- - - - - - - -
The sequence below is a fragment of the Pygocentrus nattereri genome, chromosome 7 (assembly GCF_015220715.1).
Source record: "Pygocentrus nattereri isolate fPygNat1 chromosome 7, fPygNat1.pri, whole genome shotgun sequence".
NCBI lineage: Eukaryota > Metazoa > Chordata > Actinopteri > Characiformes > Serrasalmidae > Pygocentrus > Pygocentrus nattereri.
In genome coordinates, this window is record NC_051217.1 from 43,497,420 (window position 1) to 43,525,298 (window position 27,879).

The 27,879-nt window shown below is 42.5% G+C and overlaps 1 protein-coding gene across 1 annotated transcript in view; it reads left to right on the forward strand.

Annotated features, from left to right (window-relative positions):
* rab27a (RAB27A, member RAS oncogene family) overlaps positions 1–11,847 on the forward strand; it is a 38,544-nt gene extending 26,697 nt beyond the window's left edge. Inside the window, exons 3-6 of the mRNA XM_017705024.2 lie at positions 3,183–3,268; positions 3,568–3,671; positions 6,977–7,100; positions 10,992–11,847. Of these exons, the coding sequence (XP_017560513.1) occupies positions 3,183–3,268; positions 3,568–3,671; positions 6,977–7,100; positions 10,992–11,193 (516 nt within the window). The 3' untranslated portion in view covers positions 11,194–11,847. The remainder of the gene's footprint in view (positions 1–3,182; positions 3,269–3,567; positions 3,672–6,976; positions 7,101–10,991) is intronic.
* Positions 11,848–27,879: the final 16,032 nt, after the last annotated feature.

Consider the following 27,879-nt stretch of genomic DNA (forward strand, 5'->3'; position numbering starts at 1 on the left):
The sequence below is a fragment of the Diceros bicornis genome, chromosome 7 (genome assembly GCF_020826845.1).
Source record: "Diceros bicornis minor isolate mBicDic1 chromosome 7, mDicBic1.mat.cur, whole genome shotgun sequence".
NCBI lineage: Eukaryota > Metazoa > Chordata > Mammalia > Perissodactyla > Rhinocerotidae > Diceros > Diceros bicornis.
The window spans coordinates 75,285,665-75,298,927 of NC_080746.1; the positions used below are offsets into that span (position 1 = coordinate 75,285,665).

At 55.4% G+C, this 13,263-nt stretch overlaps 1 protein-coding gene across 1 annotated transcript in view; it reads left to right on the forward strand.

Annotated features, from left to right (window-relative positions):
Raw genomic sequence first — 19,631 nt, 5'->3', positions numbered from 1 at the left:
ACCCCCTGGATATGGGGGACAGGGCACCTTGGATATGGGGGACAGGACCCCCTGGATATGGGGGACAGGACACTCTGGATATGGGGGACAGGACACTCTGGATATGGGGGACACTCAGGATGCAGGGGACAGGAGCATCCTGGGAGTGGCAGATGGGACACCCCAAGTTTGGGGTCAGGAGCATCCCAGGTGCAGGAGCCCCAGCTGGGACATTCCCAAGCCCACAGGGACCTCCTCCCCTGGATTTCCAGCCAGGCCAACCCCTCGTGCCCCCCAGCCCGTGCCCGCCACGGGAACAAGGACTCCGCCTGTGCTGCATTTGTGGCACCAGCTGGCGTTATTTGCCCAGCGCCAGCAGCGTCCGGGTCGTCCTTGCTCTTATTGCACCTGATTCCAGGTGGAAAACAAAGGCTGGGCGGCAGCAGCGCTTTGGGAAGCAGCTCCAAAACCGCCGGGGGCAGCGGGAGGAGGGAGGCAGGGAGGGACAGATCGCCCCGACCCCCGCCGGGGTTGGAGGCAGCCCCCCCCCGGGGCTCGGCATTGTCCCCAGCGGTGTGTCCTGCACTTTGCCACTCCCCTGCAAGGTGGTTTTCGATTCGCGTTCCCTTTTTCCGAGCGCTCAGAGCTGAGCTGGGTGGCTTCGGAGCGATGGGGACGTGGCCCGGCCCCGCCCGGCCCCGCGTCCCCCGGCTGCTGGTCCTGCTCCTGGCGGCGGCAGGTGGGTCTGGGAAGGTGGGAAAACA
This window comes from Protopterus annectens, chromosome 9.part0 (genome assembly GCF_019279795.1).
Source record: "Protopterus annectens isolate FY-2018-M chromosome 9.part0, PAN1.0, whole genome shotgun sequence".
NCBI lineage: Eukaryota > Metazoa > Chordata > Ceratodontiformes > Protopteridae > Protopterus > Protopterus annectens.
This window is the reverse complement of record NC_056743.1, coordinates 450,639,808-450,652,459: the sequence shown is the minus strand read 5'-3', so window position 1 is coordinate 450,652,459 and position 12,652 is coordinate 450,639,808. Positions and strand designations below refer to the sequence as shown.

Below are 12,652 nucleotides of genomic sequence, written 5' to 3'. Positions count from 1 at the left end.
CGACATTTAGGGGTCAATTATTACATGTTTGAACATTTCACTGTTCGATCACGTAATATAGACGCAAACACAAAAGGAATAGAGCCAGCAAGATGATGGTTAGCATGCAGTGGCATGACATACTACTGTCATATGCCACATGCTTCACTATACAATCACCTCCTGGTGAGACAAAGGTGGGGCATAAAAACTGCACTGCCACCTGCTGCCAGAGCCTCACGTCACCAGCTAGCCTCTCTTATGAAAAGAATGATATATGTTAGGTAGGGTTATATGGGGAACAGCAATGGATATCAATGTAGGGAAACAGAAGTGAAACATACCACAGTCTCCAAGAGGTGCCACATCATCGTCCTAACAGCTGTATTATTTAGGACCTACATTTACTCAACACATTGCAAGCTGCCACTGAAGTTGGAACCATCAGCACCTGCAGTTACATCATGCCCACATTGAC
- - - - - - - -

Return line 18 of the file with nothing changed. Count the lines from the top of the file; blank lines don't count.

This window comes from Protopterus annectens, chromosome 9.part0 (genome assembly GCF_019279795.1).